Mini Turnover Cookies


Here at The Mouse House, autumn is officially pie season. From pumpkin to pecan, you can almost always find me rolling out a crust at least once a week. (Stay tuned soon for a killer recipe for a showstopping Mile High Apple Pie!)

Now, if you’re like me, you’re bound to have some leftover pie dough on your hands at one point or another. (How do you like to use it up?)

Normally, I usually just cut it into strips, dust them with cinnamon sugar, and bake them off like little cookies.

Here’s a slightly spiffier alternative, which is almost as easy to throw together. This short and sweet treat makes a great fast snack for a hungry army of kids—or unexpected company.

For this cookie, I cut rounds of pie dough, fill them with whatever jam I have on hand, fold them over into half moons, and seal with egg wash.

If you’re having a cookie emergency, you can even use store-bought dough. I won’t tell. If you want to make the dough from scratch, take a peek at the crust for my Blueberry Pie here. Just cut the recipe in half unless you want a metric ton of cookies.

Other fillings

I love these cookies with plain ole raspberry jam. Here are some other ideas for fillings:

  • Marmalade, dusted with fresh orange zest
  • Blueberry jam, dotted with fresh lemon zest
  • Nutella, sprinkled with chopped, toasted hazelnuts
  • Maple sugar candy with finely chopped pecans
  • Peanut butter with a tiny bit of jelly
  • Fresh lemon curd

This one is more method than recipe. A regular single, homemade pie crust recipe should yield about 14-16 cookies, depending on how large you cut the rounds.

Use a biscuit cutter that’s about 3 inches across. Sprinkle with sanding sugar, if you like.

Mini Turnover Cookies

Pie dough (click here for my recipe)
A little flour for your board
1 egg, beaten
Sanding sugar, if you like

Roll out the pie dough

Preheat your oven to 350 degrees. Beat the egg in a small bowl and set aside. Line a sheet pan with parchment paper and set aside.

Roll the pie dough out on a floured board.

You want to get it thin, just like you would for a regular pie.

Cut the rounds

With a biscuit cutter (or a glass), cut out the rounds. I like to use a cutter with a fluted edge.

Fill the dough

Put a small blob of jam (or other filling) in the center of a piece of dough. For my 3-inch rounds, I used maybe a scant teaspoon of jam. The trick is filling them without overfilling them. (How much is too much? You’ll find out really quickly when you go to seal them and you have jam oozing out the edges. If you overfill one, don’t fret. Just open it up, remove some, and try again.)

Using your (very clean) finger or a pastry brush, paint a circle of beaten egg around the edge of the dough. This will help to keep the cookie sealed as it bakes.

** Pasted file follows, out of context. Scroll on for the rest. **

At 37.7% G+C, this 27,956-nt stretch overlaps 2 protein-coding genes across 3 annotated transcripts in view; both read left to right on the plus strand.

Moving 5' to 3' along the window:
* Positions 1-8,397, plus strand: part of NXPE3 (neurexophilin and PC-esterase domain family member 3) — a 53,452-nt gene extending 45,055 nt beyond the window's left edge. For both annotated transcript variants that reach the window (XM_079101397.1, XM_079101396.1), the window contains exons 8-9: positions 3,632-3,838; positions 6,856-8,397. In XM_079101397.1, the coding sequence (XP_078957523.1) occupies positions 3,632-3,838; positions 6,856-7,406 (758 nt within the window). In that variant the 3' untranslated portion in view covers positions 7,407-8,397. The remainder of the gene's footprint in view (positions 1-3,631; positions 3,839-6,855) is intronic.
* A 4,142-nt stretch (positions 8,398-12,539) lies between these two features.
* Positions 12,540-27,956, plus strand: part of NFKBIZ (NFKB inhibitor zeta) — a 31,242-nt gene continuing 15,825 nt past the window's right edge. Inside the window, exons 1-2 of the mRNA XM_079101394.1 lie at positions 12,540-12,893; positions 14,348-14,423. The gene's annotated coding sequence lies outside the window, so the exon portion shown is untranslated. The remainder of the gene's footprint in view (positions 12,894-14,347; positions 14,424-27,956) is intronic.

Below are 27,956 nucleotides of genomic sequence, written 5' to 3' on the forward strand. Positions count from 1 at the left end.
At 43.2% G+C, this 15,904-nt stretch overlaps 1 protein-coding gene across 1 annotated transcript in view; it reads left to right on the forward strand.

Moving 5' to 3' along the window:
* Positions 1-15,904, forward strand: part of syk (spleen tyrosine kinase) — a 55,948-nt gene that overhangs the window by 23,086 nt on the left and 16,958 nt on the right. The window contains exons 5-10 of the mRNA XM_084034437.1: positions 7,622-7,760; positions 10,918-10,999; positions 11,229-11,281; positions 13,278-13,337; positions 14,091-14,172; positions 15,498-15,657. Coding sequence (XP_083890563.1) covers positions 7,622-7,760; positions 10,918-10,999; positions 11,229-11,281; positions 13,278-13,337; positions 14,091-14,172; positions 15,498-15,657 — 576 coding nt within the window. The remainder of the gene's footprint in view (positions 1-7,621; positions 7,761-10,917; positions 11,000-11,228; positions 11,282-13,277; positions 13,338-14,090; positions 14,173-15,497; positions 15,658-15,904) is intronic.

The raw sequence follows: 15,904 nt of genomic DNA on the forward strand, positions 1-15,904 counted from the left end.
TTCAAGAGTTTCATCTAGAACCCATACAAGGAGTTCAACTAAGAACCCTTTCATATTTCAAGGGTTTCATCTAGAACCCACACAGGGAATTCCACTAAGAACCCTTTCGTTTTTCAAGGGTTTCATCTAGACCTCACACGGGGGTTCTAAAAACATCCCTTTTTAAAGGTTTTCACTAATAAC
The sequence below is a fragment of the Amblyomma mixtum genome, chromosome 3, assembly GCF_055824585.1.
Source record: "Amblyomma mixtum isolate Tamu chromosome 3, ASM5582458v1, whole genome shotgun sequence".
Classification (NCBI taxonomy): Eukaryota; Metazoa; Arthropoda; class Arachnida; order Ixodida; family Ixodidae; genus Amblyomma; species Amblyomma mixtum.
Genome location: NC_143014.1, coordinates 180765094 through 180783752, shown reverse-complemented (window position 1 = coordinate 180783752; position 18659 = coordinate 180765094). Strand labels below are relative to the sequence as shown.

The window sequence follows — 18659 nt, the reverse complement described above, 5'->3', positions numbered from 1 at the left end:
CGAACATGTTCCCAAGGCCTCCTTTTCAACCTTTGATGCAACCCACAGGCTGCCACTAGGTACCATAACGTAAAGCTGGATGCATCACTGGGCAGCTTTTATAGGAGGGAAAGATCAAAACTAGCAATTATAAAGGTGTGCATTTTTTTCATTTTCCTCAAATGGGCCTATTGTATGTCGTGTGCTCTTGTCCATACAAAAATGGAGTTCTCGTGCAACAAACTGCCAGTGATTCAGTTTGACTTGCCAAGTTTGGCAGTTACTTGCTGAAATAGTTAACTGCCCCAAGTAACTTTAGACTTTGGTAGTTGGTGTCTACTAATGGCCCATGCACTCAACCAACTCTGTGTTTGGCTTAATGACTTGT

Seal the cookies

Flop the dough over so that it forms a half moon. Press down on the edges to seal well. If a little jam leaks out of one corner, don’t sweat it. Just wipe it off and keep going. If a lot leaks out, open up the dough, remove some jam, wipe the edges clean, re-egg it, and seal again.

Set the filled cookie on your prepared pan. Poke a couple of small holes in the top. (These will let excess steam out as they bake.)

Repeat with the rest, until you’ve filled them all. Then ball up the remaining dough scraps, roll them out, cut more rounds, and fill those, too. (Basically, do this until you’ve used all the dough.)

Brush with egg wash & bake

Brush the tops of the cookies with beaten egg. Sprinkle with sanding sugar (or chopped nuts, depending on your filling) now, if you like. Bake for about 15 minutes at 350 degrees.

They’re done when they’re puffed and golden brown on the edges and bottom. When they’re done, yank the pan out of the oven.

Cool for 5 minutes on the pan, then transfer to a rack to cool completely.


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Jessie Cross is a cookbook author and creator of The Hungry Mouse, a monster online food blog w/500+ recipes. When she's not shopping for cheese or baking pies, Jessie serves as an Associate Creative Director at PARTNERS+simons, a boutique ad agency in Boston. She lives in Salem, Massachusetts with her husband and two small, fluffy wolves.


  1. These look really interesting. I bet you could add all kinds of “fillings” without going to too much trouble at all …. I wonder how Hazelnut spread would be? Nutella here I come 🙂

  2. Would fresh fruit with a little sugar be okay as a filling for these? Or would it be too liquidy and ooze out all over the place?

  3. You can also use this and make homemade pop tarts. Just use 2 pieces of pie crust-one for top and one for bottom. Bake until golden brown then add a little water to powdered sugar to make frosting and drizzle over the top of the pop tart….. LOVE IT!!

  4. I’ve been making these every year for quite some time now. I discovered them many years ago on a school trip where we learned about churning butter and old cooking techniques early America. They actually made these cookies but cooked them in a cast iron skillet over an open fire. I baked them the way you do, but you offered some great little tips and techniques! I’ll definitely be using them. Thanks!